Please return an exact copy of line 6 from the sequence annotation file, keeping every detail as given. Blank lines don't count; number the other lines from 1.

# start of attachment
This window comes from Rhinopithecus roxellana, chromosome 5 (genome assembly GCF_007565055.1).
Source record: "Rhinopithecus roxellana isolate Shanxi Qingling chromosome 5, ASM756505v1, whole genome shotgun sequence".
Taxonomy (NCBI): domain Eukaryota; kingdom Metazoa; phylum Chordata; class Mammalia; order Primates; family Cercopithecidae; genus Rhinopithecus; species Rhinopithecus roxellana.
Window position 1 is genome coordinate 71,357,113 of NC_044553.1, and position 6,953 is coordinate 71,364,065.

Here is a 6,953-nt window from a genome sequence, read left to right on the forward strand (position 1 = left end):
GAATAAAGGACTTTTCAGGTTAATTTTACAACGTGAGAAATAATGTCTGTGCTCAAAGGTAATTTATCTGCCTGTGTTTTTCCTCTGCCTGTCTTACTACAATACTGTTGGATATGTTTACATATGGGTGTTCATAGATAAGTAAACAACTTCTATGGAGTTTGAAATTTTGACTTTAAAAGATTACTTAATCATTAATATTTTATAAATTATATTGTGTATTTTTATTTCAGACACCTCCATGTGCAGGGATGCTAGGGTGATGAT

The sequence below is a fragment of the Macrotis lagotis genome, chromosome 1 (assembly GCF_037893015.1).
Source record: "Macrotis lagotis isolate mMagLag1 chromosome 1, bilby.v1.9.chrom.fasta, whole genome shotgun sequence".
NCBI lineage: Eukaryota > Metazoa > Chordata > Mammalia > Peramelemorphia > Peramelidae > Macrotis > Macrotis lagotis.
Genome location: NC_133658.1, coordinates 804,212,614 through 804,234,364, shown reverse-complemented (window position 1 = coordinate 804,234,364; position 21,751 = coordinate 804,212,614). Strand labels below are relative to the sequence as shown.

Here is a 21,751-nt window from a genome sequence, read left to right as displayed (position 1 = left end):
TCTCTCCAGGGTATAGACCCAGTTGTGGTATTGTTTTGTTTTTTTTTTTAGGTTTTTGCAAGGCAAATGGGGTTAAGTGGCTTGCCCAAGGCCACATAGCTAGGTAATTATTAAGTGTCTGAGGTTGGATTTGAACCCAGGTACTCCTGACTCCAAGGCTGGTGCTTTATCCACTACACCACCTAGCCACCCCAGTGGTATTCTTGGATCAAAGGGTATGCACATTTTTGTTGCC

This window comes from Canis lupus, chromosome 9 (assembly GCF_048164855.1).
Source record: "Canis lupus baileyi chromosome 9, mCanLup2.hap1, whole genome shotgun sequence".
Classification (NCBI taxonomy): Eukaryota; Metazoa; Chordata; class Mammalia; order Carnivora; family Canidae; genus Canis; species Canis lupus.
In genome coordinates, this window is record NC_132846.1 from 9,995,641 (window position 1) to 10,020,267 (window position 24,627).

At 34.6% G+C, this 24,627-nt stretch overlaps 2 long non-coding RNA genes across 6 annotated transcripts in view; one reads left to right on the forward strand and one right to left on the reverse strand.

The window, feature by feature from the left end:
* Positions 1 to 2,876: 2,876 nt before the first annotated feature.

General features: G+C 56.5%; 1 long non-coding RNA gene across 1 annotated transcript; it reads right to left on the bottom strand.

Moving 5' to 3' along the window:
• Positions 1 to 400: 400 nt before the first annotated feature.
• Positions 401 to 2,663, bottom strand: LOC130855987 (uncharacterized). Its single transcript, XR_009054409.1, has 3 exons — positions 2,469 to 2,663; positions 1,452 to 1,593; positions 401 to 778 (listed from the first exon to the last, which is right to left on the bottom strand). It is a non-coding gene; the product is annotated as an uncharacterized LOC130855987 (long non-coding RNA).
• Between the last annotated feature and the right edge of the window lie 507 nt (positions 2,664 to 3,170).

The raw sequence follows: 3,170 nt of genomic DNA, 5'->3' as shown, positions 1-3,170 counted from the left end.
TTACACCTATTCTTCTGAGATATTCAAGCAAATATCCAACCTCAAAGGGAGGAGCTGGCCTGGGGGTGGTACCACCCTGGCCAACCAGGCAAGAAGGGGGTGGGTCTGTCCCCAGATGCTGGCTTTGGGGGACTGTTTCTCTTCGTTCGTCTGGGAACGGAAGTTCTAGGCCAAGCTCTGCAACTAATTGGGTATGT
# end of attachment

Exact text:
GAATAAAGGACTTTTCAGGTTAATTTTACAACGTGAGAAATAATGTCTGTGCTCAAAGGTAATTTATCTGCCTGTGTTTTTCCTCTGCCTGTCTTACTACAATACTGTTGGATATGTTTACATATGGGTGTTCATAGATAAGTAAACAACTTCTATGGAGTTTGAAATTTTGACTTTAAAAGATTACTTAATCATTAATATTTTATAAATTATATTGTGTATTTTTATTTCAGACACCTCCATGTGCAGGGATGCTAGGGTGATGAT